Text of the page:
Where Külpe had defined psychology 'as a science of the facts of experience in their dependency upon ... the corporeal individual,' Wundt defined psychology as the study of experience 'in its relations to the subject'. The point of reference, in other words, was not the individual as a nervous system, but the individual as an active apprehender of the contents of experience. Where Külpe laid the groundwork for biological reductionism, Wundt stressed the independence of psychology from biology.
Given this difference, it is not surprising that the two texts varied markedly in the distribution of discussion allocated to various content areas within the field. Külpe devoted over three fourths of his text to sensation, much of it to the elementary phenomena of sensation. By contrast, Wundt gave approximately equal treatment to sensations/ideas and to feelings/emotions. More importantly, less than a third of Wundt's text was focused on elementary processes; the remainder was taken up with more complex psychological phenomena ranging from psychical compounds and their interconnections to the psychological development of animals (e.g., the rise of instincts), children (e.g., the development of ideas, self-consciousness, will, and play), and cultures (e.g., the emergence of language, myth and custom).
In discussing these more complex phenomena, Wundt made it clear that he did not, by any means, share Külpe's faith in the broad relevance of experimental method. Külpe had claimed that 'there is no topic of psychological inquiry which cannot be approached by the experimental method.' Wundt, on the other hand, drew a sharp distinction between those aspects of psychology for which experimentation was useful (viz., 'the analysis of simpler psychical processes' in the individual) and those for which it was not (viz., the more complex psychical processes of value and meaning elaborated in interactions between individuals). For Wundt the higher processes were 'unapproachable by means of experiment.'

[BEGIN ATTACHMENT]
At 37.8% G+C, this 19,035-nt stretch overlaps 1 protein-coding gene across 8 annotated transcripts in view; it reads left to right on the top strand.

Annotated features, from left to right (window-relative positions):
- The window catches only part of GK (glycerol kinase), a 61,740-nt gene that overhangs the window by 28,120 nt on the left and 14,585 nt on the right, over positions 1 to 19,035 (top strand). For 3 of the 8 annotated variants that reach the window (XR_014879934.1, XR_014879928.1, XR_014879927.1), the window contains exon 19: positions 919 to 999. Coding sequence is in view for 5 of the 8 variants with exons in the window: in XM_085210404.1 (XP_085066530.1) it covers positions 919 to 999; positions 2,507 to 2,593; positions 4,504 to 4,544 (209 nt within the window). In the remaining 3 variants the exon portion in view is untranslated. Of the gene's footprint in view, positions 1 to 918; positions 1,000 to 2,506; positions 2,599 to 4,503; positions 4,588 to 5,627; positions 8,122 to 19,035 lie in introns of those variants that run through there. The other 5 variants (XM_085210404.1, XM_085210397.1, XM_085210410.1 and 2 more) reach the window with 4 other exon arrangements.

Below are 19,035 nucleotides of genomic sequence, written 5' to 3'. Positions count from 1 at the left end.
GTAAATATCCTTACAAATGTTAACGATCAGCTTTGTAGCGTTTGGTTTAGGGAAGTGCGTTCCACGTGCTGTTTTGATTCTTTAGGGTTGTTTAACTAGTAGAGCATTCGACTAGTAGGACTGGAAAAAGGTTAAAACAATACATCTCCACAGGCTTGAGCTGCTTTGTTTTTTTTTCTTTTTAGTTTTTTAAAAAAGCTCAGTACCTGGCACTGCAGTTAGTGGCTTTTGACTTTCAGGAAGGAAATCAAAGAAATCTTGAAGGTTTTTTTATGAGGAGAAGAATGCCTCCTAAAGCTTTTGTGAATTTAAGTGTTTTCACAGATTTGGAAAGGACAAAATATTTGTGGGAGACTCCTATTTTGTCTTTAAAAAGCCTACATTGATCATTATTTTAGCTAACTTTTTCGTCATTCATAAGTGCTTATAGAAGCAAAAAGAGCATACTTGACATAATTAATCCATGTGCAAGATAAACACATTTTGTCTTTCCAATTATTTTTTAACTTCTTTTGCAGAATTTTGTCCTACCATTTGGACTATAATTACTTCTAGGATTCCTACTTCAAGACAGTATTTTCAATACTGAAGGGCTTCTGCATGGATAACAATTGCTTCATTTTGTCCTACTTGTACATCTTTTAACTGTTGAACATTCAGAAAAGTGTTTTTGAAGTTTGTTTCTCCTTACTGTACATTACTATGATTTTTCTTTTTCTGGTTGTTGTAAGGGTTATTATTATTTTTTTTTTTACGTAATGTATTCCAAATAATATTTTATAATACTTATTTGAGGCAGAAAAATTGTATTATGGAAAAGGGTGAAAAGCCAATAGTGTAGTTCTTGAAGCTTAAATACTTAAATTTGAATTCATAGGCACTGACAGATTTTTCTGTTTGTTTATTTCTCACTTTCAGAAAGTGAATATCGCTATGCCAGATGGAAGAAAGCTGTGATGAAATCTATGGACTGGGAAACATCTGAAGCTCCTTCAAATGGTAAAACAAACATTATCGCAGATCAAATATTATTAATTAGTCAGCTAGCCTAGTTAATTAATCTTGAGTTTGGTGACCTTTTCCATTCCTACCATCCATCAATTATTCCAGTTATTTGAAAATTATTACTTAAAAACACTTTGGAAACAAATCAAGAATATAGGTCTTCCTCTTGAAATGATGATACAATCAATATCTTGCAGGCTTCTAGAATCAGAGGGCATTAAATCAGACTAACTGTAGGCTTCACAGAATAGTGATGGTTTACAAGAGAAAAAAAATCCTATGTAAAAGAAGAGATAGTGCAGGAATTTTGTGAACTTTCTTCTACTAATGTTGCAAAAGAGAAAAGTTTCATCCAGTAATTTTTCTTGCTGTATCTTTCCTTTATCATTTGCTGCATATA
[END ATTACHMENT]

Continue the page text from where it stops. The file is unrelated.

In the last section of the book, Wundt laid out his argument for the necessity of purely psychological constructs. Reemphasizing the distinction between psychology, which studies immediate experience dependent on the experiencing subject, and natural science, which studies mediate experience in abstraction from the subject, and arguing that the parallelism between mediate and immediate experience was only partial, Wundt pointed to the existence of phenomena that 'lie entirely outside the sphere of experience to which the principle of parallelism applies.'
Purely psychological phenomena of this sort (e.g., value, meaning, purpose) could, for Wundt, 'only be understood through psychological analysis.' Moreover, the existence of such phenomena required 'the recognition of an independent psychical causality...just as different from...physical causality as the point of view adopted in psychology...is different from the point of view taken in the natural sciences...' In psychical causality, Wundt believed that he had found the basis not only for psychology's right to exist in independence of biology, but for psychology's claim to serve as the foundation for all of the human sciences. It is hardly any wonder that he was loathe to see this principle lost in an overassimilation of psychology to natural science.
 Wundt, W. (1897). Outlines of Psychology. Translated by C.H. Judd. Leipzig: Wilhelm Engelmann (Reprinted Bristol:Thoemmes, 1999); first published in German as Wundt, W. (1896). Grundriss der Psychologie. Leipzig: Wilhelm Engelmann.
 Külpe, O. (1893). Grundriss der Psychologie. Auf experimenteller Grundlage dargestellt. Leipzig: Wilhelm Engelmann; translated into English by E.B. Titchener as Külpe, O. (1895). Outlines of Psychology. Based upon the Results of Experimental Investigation. London: Swan Sonnenschein.
 See Mach, E. (1886). Beiträge zur Analyse der Empfindungen. Jena: Gustav Fischer; translated into English as: Mach, E. (1897). Contributions to the Analysis of the Sensations. Chicago: Open Court; and Avenarius, R. (1888-90). Kritik der reinen Erfahrung. Leipzig: Fues.
 And seems never to have extended to the personal domain, see Blumenthal, A.L. (1985). Shaping a tradition: Experimentalism begins. In C.E. Buxton (Ed.). Points of View in the Modern History of Psychology. Orlando, FL:Academic Press, pp. 51-83.